The fees for preparation are prescribed in Schedule 1A, Part 2, Paragraph 5.
Paragraphs 12 & 13 of the Notes on the operation of Schedule 1A clarify when and how the fee is chargeable. The preparation fee includes:
The first 50 sheets, minutes or labels where a preparation fee under paragraph 5(a) case proceeds to trial or 5(c) disposed by means other than a hearing under s76 of the 1995 Act is chargeable; or
The first 1,000 sheets, minutes or labels where the case is disposed of by way of a hearing under s76 of the 1995 Act
Only one preparation fee can be claimed in any case. A preparation fee will be chargeable in every case which extends beyond the work covered by block fee 1 (petition or full committal fee). It is an all-encompassing fee that covers all work done in the case except where a fee is otherwise prescribed.
No preparation fee is payable until the case to which it relates has concluded.
Preparation fee under 5(a) – case proceeds to trial
Where the case proceeds to trial the fee is chargeable even where the case is not actually disposed of at trial. For example, if a warrant was subsequently issued after the trial had started or on the day trial was set to commence the trial preparation fee can still be claimed. It is also payable in any case where the case is disposed of at trial, including on or after the day fixed for trial, the Crown withdraws any libel against the client, or a lesser plea is accepted by the Crown on the day the case has been brought to trial.
Preparation Fee under 5(b) – disposed of by way of a hearing under s76 of the 1995 Act
The s76 preparation fee is not the only fee that is chargeable in the case. You are entitled to charge for all other relevant block fees and time based fees for travel and time engaged at court in addition.
Preparation Fee under paragraph 5(c) – the case is disposed of by any other means
This is intended to be a `catch-all` for every other case including cases which are reduced to summary proceedings, a plea is accepted before trial, where there are no further proceedings, etc.
The preparation fee payable under paragraph 5 will generally be determined by how proceedings are finally disposed of in that case except where—
a diet has been deserted pro loco et tempore; or
a trial diet does not proceed and the procedure in section 81 of the Criminal procedure (Scotland) Act 1995 is followed;
and those proceedings are covered by an existing grant of legal aid.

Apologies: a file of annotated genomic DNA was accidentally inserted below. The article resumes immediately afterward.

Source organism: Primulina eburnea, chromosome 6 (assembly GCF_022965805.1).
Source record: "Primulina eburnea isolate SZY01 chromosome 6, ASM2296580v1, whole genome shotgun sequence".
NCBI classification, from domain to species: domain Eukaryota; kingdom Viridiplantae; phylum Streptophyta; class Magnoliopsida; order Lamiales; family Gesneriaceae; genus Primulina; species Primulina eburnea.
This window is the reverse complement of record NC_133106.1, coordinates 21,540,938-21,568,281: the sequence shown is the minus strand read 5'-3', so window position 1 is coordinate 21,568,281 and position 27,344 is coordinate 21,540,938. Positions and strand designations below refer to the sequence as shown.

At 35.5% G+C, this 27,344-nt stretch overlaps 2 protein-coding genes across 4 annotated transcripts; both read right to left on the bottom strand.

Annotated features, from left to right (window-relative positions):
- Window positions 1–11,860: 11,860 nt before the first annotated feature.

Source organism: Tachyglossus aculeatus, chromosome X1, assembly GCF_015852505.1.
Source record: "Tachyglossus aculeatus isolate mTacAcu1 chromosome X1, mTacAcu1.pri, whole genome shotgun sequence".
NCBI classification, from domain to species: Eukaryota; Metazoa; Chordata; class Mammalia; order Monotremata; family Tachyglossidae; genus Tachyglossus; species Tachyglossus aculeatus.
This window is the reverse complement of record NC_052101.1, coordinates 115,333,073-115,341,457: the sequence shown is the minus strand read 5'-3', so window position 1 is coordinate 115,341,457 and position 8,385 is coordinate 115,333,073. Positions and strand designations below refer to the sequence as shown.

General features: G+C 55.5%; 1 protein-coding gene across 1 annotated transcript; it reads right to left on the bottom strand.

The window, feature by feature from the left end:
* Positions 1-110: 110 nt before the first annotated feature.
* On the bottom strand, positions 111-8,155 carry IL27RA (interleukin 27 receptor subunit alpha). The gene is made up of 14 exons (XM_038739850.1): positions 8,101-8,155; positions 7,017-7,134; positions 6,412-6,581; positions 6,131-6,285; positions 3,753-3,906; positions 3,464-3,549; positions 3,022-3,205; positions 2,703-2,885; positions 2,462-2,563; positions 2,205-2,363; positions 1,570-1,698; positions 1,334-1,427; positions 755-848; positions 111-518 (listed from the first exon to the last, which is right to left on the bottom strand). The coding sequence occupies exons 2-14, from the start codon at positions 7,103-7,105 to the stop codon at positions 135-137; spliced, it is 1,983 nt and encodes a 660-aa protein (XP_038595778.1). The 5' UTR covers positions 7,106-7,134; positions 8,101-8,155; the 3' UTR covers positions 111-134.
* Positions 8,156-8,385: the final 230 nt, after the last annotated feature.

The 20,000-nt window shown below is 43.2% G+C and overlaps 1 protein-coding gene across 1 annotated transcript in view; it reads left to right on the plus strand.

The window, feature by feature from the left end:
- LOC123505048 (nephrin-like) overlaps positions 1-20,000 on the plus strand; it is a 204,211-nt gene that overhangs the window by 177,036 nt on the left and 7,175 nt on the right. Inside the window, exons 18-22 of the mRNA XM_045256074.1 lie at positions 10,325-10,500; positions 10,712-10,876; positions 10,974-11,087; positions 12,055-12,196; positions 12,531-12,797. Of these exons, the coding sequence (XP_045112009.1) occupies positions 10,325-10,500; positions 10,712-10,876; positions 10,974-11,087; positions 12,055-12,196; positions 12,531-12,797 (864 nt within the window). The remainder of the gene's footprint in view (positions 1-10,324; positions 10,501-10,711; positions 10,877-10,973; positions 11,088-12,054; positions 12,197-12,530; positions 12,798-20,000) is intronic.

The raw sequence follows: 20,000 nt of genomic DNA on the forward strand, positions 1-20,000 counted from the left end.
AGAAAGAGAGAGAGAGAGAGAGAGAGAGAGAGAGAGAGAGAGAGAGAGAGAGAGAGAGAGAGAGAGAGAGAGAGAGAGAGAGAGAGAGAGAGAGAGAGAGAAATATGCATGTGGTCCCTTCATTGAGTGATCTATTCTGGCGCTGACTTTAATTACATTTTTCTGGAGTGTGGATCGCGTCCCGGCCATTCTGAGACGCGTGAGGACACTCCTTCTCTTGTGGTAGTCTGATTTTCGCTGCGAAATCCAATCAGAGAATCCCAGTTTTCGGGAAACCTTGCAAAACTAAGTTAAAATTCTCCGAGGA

Following desertion pro loco et tempore after trial you can claim the fee payable under paragraph 5 of Part 2 of the Table of Fees either on the basis of the prior indictment or the final disposal.
For example, if the case proceeds to trial on the prior indictment but the case is disposed of prior to trial on the fresh indictment you can still claim the trial preparation fee. This provision ensures that you will always have the option to charge the highest preparation fee that is available in that case.
Post Conviction Fee
The fees for post-conviction work are prescribed in Schedule 1A, Part 2, Paragraph 6.
The fee covers all work in connection with post-conviction discussions, including advising and giving an opinion on the prospects of any appeal.
The fee is payable only once in any case.
It is only chargeable where the client is convicted.
It is not chargeable in any other case and discussions and advising a client otherwise are included in the fees payable under block fee 1 (Petition/Full Committal) or block fee 3 (communication fee) as the case may be.
Work in relation to proceeds of crime post-conviction can be charged for separately on a detailed basis but work in relation to any other heads of work that may be necessary cannot and any such work is included in the general fees that are payable in the case.
However, all court related work or travel can still be claimed separately, where appropriate.
Time based charges at court for conduct, waiting and behind counsel
Time based charges at court (conduct, waiting and behind counsel)
The fees under paragraphs 7 (conduct at court), 9 (where counsel conducts the hearing), 10 (time spent waiting at court) and 11 (travel) are payable on the basis of the aggregate actual time engaged on the case, per day.
The fees under Schedule 1A Part 2 has introduced a higher rate of payment where a solicitor conducts a hearing or where the solicitor is sitting behind counsel at court in comparison to the pre reform Table of Fees or where those fees are chargeable on a detailed basis under Schedule 1A Part 1.